And so the project began.  The first prototype was presented in 2008 -  a model for a dashboard hula nodder.  Since then it has been sidetracked a few times, but never neglected for long.  When we partnered with Gentle Giant in 2012 we finally had the right team together to get the job done.  From there the project moved quickly and the first samples of two figures debuted at the 2013 San Diego Comic Con.  Maile, the pineapple girl, and bikini-clad Kiele, fresh from a tropical pool.





And now they're finally here for sale: the first two in a series of Polynesian figures that evoke times gone by.  Maile and Kiele.  Standing over seven and eight inches tall, respectively, their glossy black curves harken back to the lava souvenir figurines from the '60s and '70s.  Unlike most of those statues which were made in a one-piece mold and viewable only from the front, ours are fully dimensional.  During paint mastering the artists at Gentle Giant noticed that the figures we provided for reference, having been around for 40 or more years, all had a little bit of dust hiding in the crevices where fingers couldn't wipe it away.  So they carefully airbrushed a little simulated dust onto our prototypes.  We were so taken with the idea we decided to make that slightly dusty version our Comic Con variant.  Take one or both home and let their beguiling smiles lead you to enchanted places.  Available only in San Diego and later in our online store (while supplies last), Maile and Kiele come in their own individual boxes designed by Jessica Steele and featuring new artwork evoking Polynesian menus from the Disneyland I visited so long ago.

Nimue in Bronze July 11, 2014 14:45

For those of you searching for the exceedingly rare and unusual, we are offering this high-end variant of the popular Nimue figurine sculpted by Anders Ehrenborg and and produced by Jessica Steele. I've always been a big fan of bronze sculpture, both for its look and weight, but also for its durability; it's art you can touch without fear of breaking it. In fact, you need to be careful not to drop it on your foot lest it crush your toes or punch a hole in your floor.

This is a smaller version of the original Nimue, and was produced from the same data. Mastered by Gentle Giant and cast by American Fine Arts Foundry, she is solid bronze, and rests on black granite. The sculpt as shown is 4 1/2 inches tall including her base. She weighs in at 2 lbs, 6 ounces. Her hands, arms and flower were so detailed at this size that they had to be to be cast separately by a jeweler. The tail fluke is admittedly sharp, so displaying it next to your alarm clock might not be a good idea.

Originally conceived to shrug off the effects of an extended burial (a whole different story) we decided that since we were going through the trouble of making one, we might as well cast a few more. There are a total of 15 of these in existence. Anders, Jess and I have 1 each. 2 were hidden. We are offering the remaining 10 for sale at $800 apiece, debuting at our San Diego Comic-Con booth (#5534) later this month.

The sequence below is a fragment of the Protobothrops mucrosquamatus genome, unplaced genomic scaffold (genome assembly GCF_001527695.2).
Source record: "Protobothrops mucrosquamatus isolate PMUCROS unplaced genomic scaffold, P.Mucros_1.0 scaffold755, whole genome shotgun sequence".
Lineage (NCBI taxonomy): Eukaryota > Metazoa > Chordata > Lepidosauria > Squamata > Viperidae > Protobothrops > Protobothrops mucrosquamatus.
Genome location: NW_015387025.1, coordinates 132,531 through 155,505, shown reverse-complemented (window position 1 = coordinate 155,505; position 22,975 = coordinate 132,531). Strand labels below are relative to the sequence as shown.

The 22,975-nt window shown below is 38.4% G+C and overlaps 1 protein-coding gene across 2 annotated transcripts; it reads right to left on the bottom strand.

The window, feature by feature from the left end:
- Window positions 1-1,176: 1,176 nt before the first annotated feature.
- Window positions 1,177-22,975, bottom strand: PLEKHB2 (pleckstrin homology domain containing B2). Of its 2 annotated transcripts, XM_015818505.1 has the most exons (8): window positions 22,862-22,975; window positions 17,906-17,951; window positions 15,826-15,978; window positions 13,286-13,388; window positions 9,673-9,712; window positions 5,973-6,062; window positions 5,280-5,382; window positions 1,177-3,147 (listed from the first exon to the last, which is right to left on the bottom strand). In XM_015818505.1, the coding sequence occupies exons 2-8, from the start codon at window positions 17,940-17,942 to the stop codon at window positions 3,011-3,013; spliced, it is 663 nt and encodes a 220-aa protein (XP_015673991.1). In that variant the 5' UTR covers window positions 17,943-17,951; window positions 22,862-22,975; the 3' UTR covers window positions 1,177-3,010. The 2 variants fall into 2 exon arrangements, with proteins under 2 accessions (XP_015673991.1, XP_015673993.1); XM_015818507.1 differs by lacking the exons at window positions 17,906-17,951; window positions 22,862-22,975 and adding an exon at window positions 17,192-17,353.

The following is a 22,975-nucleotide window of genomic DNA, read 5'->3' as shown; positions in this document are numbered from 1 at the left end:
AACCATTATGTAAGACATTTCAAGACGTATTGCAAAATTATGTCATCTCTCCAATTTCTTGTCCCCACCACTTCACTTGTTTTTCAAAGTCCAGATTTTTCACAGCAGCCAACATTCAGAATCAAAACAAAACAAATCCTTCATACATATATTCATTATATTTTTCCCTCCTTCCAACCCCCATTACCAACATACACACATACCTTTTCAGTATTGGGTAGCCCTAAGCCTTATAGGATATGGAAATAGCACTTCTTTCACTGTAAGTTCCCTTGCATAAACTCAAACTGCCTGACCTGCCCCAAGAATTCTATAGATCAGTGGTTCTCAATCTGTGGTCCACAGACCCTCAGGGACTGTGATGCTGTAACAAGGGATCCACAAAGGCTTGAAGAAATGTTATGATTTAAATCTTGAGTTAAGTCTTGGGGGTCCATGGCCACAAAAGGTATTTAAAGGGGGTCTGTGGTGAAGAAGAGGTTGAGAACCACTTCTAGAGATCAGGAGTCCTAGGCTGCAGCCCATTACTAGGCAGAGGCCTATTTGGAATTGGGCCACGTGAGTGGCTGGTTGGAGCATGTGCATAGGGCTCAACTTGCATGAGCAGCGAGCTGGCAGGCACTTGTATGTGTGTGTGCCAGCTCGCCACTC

And now for something completely different... July 10, 2014 11:04

So with San Diego Comic Con almost here, it's time to introduce the things we'll have at our booth!  In the quest to stay fresh, I challenged Jess with some unusual design and manufacturing requests.  Throughout the year I see things I'd like us to have in our shop, and have pretty much no idea where these things come from, so it's up to her to start researching and then the process of contacting and building relationships with manufacturers.  But this year she also had some challenging shipping situations, and I'm happy to report that not only did she get everything made, but got everything to California as well!  Here we are a couple weeks out, and every product is safe and sound in our warehouse, waiting for the day we'll drive it down to San Diego!

The first of the new products you can pick up at our booth is the T-shirt we previously posted about.  It has a detailed and vivid reproduction that we felt was worthy of the Koi Girl illustration.  Jess has been wearing hers almost constantly and it's still looking bright.  My advice - never ever put things you love in the drier.  We wash that shirt a lot, but only air-dry it so the blacks stay black and the colors don't get fried.  Anyway, on to more new stuff...

Every year we take a chance on something completely new, and this would be one of those things!  I hang out in any store that sells stuff from Japan, and I've been seeing a certain something for several years now - beautifully printed plastic folders.  Strangely practical, yet so attractive I always buy them just for their covers!  Any papers you put in them, from a grocery list to a water bill, suddenly become happy and fun to have around.